The MAG5-60 is constructed from Mil-Spec hard-anodized aluminum and features a simple design with non-binding coil springs and an innovative nesting polymer follower for reliable function. The magazines is easily seated on a closed bolt, even when fully loaded.
The springs are cadmium coated for a low coefficient of friction and superior corrosion resistance. The The MAG5-60 can be stored fully loaded for prolonged periods without spring fatigue.
The MAG5-60 doesn’t require any special care. Unlike most drum magazines, no lubrication is required (or recommended). Lubricants act like a dirt magnet — definitely not good. The MAG5-60 can be easily disassembled for cleaning in the same manner as standard capacity (30 round) USGI magazines.
The MAG5-60 is loaded in the same manner as any standard box magazine. Loading is just as easy. The only difference is that they hold considerably more rounds.
The MAG5-60 is only 8.7 inches (223 cm) long and 1.66 inches (4.2 cm) wide at its widest. It’s thinner than two standard capacity USGI magazines clipped together and about the same length. It’s only slightly longer than a standard 30 round magazine. Unloaded weight is 6.4 ounces (181 g). Big pluses.
Another big plus is that the MAG5-60 will fit in most dual-mag pouches. No special carry pouches are necessary. SureFire does offer its V92 MOLLE-compatible heavy-duty mag pouches specifically designed for the MAG5-60..
There have been some mixed reports about the MAG5-60 on the Internet. While I can’t speak to other’s experiences, I have been running the MAG5-60 with a wide range of 5.56 NATO / .223 ammo for over seven years now with 100% reliability.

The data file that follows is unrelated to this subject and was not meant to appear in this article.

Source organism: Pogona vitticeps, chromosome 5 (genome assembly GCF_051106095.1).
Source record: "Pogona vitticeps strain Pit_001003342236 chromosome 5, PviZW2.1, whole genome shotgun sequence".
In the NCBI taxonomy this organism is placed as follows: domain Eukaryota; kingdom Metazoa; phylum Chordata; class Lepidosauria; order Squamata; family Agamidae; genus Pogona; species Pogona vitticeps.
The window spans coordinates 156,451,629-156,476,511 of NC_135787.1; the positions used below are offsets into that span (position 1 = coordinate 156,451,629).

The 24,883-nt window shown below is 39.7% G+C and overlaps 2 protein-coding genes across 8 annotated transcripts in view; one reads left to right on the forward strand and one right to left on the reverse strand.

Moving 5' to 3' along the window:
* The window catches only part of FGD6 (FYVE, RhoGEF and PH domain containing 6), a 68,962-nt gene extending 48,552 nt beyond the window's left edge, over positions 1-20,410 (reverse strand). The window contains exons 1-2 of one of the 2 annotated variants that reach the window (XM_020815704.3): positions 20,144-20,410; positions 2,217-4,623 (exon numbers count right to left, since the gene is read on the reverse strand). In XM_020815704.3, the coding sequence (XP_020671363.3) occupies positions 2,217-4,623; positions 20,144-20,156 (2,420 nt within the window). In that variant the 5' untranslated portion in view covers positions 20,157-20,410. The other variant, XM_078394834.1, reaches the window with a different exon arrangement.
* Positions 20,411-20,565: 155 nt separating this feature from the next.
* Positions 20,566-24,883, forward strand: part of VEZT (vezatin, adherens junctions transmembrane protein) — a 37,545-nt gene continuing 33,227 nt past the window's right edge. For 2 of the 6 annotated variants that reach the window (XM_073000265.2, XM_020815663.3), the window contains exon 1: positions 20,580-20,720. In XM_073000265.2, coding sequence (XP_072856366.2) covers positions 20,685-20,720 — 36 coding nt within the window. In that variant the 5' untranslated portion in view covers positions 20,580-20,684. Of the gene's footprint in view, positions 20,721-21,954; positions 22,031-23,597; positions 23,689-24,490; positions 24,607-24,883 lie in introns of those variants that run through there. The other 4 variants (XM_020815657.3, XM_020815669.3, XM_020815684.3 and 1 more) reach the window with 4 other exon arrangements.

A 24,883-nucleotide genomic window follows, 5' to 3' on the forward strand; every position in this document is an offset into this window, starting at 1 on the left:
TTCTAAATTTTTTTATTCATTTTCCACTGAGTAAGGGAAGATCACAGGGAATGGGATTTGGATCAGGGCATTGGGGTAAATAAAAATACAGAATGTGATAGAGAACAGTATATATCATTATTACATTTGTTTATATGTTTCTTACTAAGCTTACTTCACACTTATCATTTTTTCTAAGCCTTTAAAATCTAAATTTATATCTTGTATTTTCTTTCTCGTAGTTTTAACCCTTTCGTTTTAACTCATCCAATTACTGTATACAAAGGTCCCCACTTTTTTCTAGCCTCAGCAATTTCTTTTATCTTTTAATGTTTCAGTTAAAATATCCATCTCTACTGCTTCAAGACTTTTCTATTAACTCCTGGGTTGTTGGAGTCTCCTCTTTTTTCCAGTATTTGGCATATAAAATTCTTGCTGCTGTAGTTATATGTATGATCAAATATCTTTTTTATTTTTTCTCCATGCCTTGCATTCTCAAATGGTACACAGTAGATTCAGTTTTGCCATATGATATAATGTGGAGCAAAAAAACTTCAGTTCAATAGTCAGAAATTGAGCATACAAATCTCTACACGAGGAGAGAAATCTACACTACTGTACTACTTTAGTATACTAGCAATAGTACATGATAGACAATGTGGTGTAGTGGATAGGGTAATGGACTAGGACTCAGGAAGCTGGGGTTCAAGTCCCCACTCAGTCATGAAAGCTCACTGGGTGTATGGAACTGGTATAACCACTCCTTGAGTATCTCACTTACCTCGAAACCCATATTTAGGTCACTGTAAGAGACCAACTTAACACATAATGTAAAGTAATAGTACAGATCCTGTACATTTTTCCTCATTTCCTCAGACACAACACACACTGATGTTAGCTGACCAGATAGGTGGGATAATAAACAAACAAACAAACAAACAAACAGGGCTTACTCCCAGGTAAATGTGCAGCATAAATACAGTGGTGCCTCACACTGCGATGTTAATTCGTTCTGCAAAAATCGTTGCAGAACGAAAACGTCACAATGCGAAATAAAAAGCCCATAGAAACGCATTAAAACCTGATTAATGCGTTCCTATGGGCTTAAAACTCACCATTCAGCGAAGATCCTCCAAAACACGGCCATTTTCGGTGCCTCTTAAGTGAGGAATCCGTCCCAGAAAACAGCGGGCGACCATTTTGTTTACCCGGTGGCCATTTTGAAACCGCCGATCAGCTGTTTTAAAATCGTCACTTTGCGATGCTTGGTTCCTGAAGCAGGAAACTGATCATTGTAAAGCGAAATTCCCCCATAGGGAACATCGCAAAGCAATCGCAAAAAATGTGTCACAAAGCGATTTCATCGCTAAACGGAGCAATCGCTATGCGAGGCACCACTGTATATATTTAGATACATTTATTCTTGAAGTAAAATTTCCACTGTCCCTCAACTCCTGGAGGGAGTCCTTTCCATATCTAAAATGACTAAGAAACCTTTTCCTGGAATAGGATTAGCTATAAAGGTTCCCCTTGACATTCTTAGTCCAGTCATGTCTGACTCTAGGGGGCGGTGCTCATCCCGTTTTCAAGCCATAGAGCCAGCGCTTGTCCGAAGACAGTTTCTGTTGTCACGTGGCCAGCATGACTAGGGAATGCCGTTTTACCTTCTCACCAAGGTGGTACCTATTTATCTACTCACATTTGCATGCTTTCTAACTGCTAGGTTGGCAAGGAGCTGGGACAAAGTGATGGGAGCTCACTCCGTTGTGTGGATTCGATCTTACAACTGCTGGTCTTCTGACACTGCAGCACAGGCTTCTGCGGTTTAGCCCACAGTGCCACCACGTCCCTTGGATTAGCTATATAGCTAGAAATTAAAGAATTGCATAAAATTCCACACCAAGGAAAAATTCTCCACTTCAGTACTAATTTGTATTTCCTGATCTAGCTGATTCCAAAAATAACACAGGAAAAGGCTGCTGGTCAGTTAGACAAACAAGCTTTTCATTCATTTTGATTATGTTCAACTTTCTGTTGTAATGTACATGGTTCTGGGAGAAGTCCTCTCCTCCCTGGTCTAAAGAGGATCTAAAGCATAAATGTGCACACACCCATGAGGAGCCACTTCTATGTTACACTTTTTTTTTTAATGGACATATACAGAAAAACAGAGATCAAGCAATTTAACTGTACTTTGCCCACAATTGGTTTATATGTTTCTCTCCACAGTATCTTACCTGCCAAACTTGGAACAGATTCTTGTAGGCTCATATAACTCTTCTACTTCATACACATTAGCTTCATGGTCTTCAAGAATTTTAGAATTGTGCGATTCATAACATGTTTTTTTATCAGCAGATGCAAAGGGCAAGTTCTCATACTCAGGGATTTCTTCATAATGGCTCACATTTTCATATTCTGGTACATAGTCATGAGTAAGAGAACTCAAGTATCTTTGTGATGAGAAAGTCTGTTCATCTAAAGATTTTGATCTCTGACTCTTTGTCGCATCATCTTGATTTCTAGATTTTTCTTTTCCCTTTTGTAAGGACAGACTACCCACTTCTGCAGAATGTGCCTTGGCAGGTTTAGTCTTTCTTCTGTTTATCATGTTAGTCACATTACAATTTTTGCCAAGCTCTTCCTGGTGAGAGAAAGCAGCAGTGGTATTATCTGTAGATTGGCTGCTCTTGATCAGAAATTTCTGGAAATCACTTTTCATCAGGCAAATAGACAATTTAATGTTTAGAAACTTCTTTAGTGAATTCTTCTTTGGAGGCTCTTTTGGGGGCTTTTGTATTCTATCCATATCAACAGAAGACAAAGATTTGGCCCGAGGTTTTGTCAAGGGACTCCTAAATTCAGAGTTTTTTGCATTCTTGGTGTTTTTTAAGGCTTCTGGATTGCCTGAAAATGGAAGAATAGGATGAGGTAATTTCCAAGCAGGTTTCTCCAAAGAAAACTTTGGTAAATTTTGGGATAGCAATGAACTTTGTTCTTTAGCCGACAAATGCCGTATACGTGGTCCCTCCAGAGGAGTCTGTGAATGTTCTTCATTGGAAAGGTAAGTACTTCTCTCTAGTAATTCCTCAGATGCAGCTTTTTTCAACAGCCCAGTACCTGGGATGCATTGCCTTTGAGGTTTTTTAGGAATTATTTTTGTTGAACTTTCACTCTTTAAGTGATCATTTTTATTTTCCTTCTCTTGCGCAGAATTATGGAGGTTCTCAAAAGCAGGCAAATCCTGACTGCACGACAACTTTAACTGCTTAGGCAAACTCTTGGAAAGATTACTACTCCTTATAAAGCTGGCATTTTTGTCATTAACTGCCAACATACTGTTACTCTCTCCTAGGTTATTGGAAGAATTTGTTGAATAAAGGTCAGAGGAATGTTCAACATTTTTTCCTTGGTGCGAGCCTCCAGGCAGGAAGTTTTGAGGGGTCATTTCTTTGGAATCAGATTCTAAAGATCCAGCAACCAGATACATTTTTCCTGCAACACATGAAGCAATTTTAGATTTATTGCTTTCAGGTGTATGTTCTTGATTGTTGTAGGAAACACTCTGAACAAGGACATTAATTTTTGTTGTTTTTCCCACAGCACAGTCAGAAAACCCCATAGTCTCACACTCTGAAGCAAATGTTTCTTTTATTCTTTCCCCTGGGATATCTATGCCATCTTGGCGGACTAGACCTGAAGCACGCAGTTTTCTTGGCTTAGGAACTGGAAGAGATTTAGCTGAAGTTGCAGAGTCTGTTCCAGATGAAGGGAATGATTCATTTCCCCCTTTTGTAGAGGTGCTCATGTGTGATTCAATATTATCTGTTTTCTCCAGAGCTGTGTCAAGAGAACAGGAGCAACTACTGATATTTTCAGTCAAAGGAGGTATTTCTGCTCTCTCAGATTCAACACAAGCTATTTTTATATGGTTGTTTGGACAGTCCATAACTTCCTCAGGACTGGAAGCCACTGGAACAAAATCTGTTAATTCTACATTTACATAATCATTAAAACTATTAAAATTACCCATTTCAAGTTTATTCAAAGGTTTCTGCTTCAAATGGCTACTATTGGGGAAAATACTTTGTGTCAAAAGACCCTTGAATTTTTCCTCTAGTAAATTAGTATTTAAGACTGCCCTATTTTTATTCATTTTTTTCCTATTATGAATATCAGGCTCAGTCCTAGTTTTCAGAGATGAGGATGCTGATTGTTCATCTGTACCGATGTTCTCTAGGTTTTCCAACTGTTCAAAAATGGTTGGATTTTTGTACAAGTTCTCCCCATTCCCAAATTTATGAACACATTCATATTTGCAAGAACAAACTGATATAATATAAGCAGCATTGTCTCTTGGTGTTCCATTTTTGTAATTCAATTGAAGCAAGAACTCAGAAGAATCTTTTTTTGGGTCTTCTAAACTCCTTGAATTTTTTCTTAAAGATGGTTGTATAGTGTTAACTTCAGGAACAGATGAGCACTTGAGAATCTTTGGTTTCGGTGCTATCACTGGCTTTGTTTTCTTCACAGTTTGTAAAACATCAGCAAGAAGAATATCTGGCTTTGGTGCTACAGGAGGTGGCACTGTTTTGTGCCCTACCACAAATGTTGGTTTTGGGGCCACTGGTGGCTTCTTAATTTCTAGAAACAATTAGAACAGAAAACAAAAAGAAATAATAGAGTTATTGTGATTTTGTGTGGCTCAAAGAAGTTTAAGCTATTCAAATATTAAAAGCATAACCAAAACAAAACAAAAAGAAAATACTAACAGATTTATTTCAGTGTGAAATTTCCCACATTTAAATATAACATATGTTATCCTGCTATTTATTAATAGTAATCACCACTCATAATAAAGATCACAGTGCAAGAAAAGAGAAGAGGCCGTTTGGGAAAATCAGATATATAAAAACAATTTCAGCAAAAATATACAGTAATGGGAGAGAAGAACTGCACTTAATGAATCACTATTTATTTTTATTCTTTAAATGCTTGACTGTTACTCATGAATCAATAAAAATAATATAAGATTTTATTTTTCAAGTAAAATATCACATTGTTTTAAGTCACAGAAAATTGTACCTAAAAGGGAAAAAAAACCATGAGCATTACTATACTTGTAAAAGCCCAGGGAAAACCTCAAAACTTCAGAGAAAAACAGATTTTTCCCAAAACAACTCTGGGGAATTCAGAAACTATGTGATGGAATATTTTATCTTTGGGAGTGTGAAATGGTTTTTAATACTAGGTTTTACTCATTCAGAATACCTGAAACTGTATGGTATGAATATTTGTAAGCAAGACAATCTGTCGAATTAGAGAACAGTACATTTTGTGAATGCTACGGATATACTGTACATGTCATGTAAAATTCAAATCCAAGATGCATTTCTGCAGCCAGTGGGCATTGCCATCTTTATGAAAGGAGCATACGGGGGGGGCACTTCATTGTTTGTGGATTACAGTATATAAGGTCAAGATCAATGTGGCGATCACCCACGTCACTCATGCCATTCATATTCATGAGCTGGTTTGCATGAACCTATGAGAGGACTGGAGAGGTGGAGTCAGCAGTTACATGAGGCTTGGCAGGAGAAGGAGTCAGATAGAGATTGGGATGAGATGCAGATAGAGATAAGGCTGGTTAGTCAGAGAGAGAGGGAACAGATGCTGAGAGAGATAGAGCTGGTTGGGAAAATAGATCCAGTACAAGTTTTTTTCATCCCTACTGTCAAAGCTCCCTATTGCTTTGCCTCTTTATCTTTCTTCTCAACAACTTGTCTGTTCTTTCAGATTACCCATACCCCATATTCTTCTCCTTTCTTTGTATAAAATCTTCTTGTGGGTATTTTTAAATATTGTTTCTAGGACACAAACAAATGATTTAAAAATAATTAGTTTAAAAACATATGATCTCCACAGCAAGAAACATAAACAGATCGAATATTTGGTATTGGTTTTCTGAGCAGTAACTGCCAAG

The issues that some have reported will occur with most any magazine that has the requisite spring rate and rapid feeding and an older blue extractor or bad extractor or springs. Correction could be as simple as replacing the blue colored spring with the black one, cleaning the shellac or polymer deposited from all those cheap steel shell cases or replacement of the ejector spring in rare cases. Most often proper cleaning will remedy the extraction ejection issues though.
There are a number of other conditions that can cause short stroking and the same type of jam. Poor gas pressure or short duration may allow the bolt to extract and eject a fired case but the bolt doesn’t travel back far enough to pick up the rear of the case head. This is evident when the fired case just barely clears the ejection port and the fresh case has an indent in the case body and the bullet nose is partially forward of the front edge of the magazine or may even be pushed into the feed ramp slightly. Correction for this could be replacement gas rings, replacement of the adjustable gas block/adjustable gas tube.